What do Facebook, tobacco and alcohol all have in common? According to a study done by Chicago University’s Booth Business School, they are all addictive. In fact, the study suggests that social media is harder to resist than a cigarette or drink.
The study, which involved a system of signaling participants in their normal environment outside of a laboratory, included 205 participants between the ages of 18 and 85 in and around Wurzburg, Germany. Whenever a participant was signaled they were supposed to send a message that included any urges or desires they were having at the moment and in the past half hour. As it turned out, desires for media were reported more often than desires for a smoke or a drink.
Kassi Miller, a BYU communications student from Payson, is a self-declared social media addict.
“I wasn’t allowed to have a Facebook or MySpace when I was in high school,” she said. “As soon as I graduated, I signed up for Facebook and I’ve been hooked ever since.”
[pullquote]”I wasn’t allowed to have a Facebook or MySpace when I was in high school. As soon as I graduated, I signed up for Facebook and I’ve been hooked ever since.”[/pullquote]
Miller also has accounts in other social media sites such as Twitter, LinkedIn and Google+.
“These are mostly for my studies, though,” she said. “I’m studying public relations and we work with social media sites a lot to learn how to use them for marketing and relations.”
Like many college students, when it comes to leisure time Miller prefers Facebook. She usually has Facebook open whenever she’s at her computer. She even admits to getting on during class and work.
“It’s not like I’m constantly watching my feed the entire time it’s open on my computer,” Miller said. “If I’m doing something else I usually won’t even pay attention to it unless I get a notification or message.”
Miller has participated in a popular trend among BYU students by taking several “Facebook Fasts” in an attempt to moderate her time in the world of social media.
“I don’t think I am a total addict,” she said. “I don’t have a come-apart when the Internet is down. I’m annoyed, but I don’t totally lose it.”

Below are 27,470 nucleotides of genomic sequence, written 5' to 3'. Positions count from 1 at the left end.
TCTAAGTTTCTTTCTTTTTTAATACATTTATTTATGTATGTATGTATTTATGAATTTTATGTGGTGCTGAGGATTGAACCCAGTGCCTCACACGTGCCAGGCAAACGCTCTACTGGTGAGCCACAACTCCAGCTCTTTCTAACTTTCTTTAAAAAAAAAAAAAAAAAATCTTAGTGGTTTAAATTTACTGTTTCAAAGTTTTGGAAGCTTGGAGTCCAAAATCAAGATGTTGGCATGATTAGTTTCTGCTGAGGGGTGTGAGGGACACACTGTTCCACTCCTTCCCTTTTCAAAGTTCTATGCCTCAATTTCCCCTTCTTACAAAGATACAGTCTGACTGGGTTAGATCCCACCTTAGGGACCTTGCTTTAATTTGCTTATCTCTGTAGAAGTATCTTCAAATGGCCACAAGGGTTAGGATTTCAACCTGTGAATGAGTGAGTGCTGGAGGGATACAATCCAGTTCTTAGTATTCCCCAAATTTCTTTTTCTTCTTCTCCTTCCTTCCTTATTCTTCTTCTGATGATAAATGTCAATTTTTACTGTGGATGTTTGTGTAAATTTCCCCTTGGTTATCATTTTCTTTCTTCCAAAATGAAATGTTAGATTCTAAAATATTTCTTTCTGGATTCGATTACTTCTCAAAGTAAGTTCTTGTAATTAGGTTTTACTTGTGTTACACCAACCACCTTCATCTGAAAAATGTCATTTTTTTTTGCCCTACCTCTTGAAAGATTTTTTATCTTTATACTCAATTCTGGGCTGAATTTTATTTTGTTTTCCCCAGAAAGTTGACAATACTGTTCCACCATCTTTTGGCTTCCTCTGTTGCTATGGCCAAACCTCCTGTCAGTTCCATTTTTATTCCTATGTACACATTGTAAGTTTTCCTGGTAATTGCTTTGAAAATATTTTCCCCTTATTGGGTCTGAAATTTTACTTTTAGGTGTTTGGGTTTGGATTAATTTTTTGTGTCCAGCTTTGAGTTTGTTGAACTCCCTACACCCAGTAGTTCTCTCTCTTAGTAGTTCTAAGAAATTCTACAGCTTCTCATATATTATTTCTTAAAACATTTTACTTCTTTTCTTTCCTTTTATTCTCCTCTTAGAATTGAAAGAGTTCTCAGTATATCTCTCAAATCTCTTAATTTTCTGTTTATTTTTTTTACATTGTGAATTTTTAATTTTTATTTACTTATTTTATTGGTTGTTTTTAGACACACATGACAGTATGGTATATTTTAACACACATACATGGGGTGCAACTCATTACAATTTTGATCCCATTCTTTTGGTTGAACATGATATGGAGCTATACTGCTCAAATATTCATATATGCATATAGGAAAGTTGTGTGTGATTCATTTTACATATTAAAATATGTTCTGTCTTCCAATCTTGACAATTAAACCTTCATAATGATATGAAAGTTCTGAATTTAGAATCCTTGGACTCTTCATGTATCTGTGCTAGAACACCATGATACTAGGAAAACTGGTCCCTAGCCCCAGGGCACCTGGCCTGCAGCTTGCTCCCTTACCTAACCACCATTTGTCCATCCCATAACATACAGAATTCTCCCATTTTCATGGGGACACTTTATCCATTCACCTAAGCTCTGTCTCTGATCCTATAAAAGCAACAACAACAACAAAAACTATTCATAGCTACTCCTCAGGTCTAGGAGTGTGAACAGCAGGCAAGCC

Erin Simmons, a BYU communication disorders major from Laguna Niguel, Calif., usually takes “Facebook Fasts” during finals week. She has a roommate change her password to ensure she doesn’t waste time that could be spent studying. Simmons also spent the last month of her summer break “fasting” from Facebook.
“I decided to dedicate that time entirely to my family and friends back home,” she said. “It felt really good and reminded me that there are more wholesome things I could be doing.”
“I wouldn’t say that I am addicted, but I do feel like I spend more time on Facebook than I should,” Simmons said. “I definitely wouldn’t say that I compare myself to an alcoholic or chain smoker.”
Jordyn Darling, a BYU family and consumer science education major from Moses Lake, Wash., does not believe that you can compare an addiction to social media with an addiction to alcohol. With a brother and an aunt who struggle with this disease, Darling has been affected by alcoholism directly.
“It destroys you inside,” she said, “even if you are just watching a loved one struggle with it, not the person addicted.”
According to Darling, the effects of cutting yourself off from social media is not the same when an alcoholic cuts themselves off from alcohol.
“When my aunt goes off of alcohol cold turkey, she is a different person,” she said. “She gets mean and manipulative. I don’t think anyone would suffer from the same symptoms if their Twitter account was deleted.”
Simmons agrees with the idea that social media can be addictive.
“You can get addicted to anything — social media, working out, shopping,” Simmons said. “It doesn’t have to be alcohol or a drug.”
According to Simmons, the trick is simply to moderate yourself in all things.
“I would recommend fasting from Facebook,” she said. “I would recommend fasting from anything you start to feel dependent on.”